Blackfin
processor family, the OpenEmbedded project, National Instruments' LabVIEW
LabVIEW
Embedded Module, or Microsoft Visual Studio through use of AxiomFount's AxiDotNet software. Supported operating systems, RTOSs and kernels[edit]

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Several commercial and open-source operating systems support running on Blackfin.

OS/RTOS/Kernels on Blackfin

Title License Comments

ThreadX[5] Proprietary

Nucleus Proprietary

µC/OS-II[6] Proprietary

INTEGRITY[7] Proprietary

RTEMS GNU General Public License

RTXC Quadros Proprietary

VDK Proprietary ADI's real-time kernel. Ships with VisualDSP++.

.NET Micro Framework Apache License 2.0 Stand-alone version from Microsoft. Integrated version from AxiomFount.

Blackfin
Blackfin
was previously supported by μClinux and later by Linux
Linux
with the NOMMU feature, but as it was not ever widely used and no longer had a maintainer,[8][9] support was removed from Linux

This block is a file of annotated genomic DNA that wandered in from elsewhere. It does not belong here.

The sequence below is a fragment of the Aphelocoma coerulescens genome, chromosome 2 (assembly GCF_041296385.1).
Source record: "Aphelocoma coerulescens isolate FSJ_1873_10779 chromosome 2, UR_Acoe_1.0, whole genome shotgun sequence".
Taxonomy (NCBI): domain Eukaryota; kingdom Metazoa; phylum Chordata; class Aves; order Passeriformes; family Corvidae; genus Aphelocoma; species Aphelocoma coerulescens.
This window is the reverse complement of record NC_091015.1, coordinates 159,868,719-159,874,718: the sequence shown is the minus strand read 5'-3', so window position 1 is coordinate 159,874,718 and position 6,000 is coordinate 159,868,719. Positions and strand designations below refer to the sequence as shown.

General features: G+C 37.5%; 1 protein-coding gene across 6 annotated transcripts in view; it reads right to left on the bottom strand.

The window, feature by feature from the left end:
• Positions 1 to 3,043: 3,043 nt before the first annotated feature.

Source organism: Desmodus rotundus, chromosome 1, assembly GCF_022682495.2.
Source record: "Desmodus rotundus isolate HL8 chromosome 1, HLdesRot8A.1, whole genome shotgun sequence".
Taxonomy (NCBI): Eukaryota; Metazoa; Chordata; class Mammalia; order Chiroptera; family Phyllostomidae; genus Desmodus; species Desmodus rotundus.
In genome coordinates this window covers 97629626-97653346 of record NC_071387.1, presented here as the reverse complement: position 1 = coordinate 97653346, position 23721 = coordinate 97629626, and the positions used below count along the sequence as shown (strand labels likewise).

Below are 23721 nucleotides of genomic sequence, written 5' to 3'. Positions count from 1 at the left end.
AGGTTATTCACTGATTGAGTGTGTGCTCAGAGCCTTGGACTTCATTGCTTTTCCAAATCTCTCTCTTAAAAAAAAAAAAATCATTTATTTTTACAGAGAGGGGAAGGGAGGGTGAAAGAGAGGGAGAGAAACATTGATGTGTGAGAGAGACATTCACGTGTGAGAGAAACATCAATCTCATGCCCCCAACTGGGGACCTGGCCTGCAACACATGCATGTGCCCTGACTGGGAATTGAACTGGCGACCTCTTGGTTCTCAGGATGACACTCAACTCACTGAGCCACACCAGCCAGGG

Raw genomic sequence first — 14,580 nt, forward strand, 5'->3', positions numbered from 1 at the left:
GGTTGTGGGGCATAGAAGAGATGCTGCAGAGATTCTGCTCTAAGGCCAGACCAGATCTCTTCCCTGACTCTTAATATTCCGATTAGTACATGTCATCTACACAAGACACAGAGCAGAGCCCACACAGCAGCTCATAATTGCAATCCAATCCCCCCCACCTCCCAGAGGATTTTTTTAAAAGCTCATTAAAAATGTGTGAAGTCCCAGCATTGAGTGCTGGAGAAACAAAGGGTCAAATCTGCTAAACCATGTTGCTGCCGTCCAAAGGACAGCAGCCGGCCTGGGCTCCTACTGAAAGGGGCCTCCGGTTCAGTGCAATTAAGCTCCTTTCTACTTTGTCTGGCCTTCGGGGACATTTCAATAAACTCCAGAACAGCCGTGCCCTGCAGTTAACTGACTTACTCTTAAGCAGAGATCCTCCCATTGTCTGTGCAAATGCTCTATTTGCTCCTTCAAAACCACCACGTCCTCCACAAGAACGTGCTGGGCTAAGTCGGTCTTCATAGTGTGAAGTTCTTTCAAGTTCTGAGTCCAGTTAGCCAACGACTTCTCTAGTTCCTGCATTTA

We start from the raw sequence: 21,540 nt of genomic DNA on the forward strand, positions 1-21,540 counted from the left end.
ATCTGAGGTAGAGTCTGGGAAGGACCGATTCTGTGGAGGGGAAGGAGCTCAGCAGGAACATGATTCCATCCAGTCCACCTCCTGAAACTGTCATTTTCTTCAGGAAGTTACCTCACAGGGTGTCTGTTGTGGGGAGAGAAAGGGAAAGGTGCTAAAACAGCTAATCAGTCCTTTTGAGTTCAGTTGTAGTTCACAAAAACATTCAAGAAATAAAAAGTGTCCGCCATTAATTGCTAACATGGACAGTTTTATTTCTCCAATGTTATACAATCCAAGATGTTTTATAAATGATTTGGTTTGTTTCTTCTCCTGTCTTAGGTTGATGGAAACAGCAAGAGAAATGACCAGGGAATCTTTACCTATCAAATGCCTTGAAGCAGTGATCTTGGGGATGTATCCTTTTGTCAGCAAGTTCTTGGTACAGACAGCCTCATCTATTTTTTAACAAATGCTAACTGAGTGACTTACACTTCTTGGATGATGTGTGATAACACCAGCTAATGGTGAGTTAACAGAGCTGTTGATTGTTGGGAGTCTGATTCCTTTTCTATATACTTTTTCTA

Linux
on the day of the release of version 4.16; 4.17 will be the first release to not include Blackfin
Blackfin
support any longer.[10][11][12] See also[edit]

SHARC TigerSHARC

References[edit]

^ "Archived copy". Archived from the original on April 17, 2011. Retrieved April 9, 2011.  ^ "H.264 BP/MP Encoder". Analog Devices. Retrieved 2014-09-03.  ^ "H.264 BP/MP Decoder Library". Analog Devices. Retrieved 2014-09-03.  ^ " Blackfin
Blackfin
Processors Analog Devices". Analog.com. Retrieved 2016-06-24.  ^ "Real-Time Operating Systems for Embedded Development, Real Time System By Express Logic". Rtos.com. Archived from the original on 2016-05-23. Retrieved 2016-06-24.  ^ "Real-Time Kernels". Micrium.com. Retrieved 2016-06-24.  ^ "INTEGRITY Real-time Operating System". Ghs.com. Retrieved 2016-06-24.  ^ [1] MAINTAINERS: mark arch/blackfin/ and its gubbins as orphaned ^ [2] RE: MAINTAINERS: mark arch/blackfin/ and its gubbins as orphaned ^ [3] arch: remove obsolete architecture ports ^ Simon Sharwood (2018-04-03). " Linux
Linux
4.16 arrives, erases eight CPUs". theregister.co.uk. Retrieved 2018-04-03.  ^ Arnd Bergmann (2018-04-03). "[GIT PULL] arch: remove obsolete architecture ports". LKML. Retrieved 2018-04-04. 

External links[edit]

Blackfin
Blackfin
processor website Blackfin
Blackfin
Processor Programming Reference blackfin.uclinux.org Open source tools and Linux
Linux
kernel for Blackfin T2 SDE A build-system supporting the cross compilation to Blackfin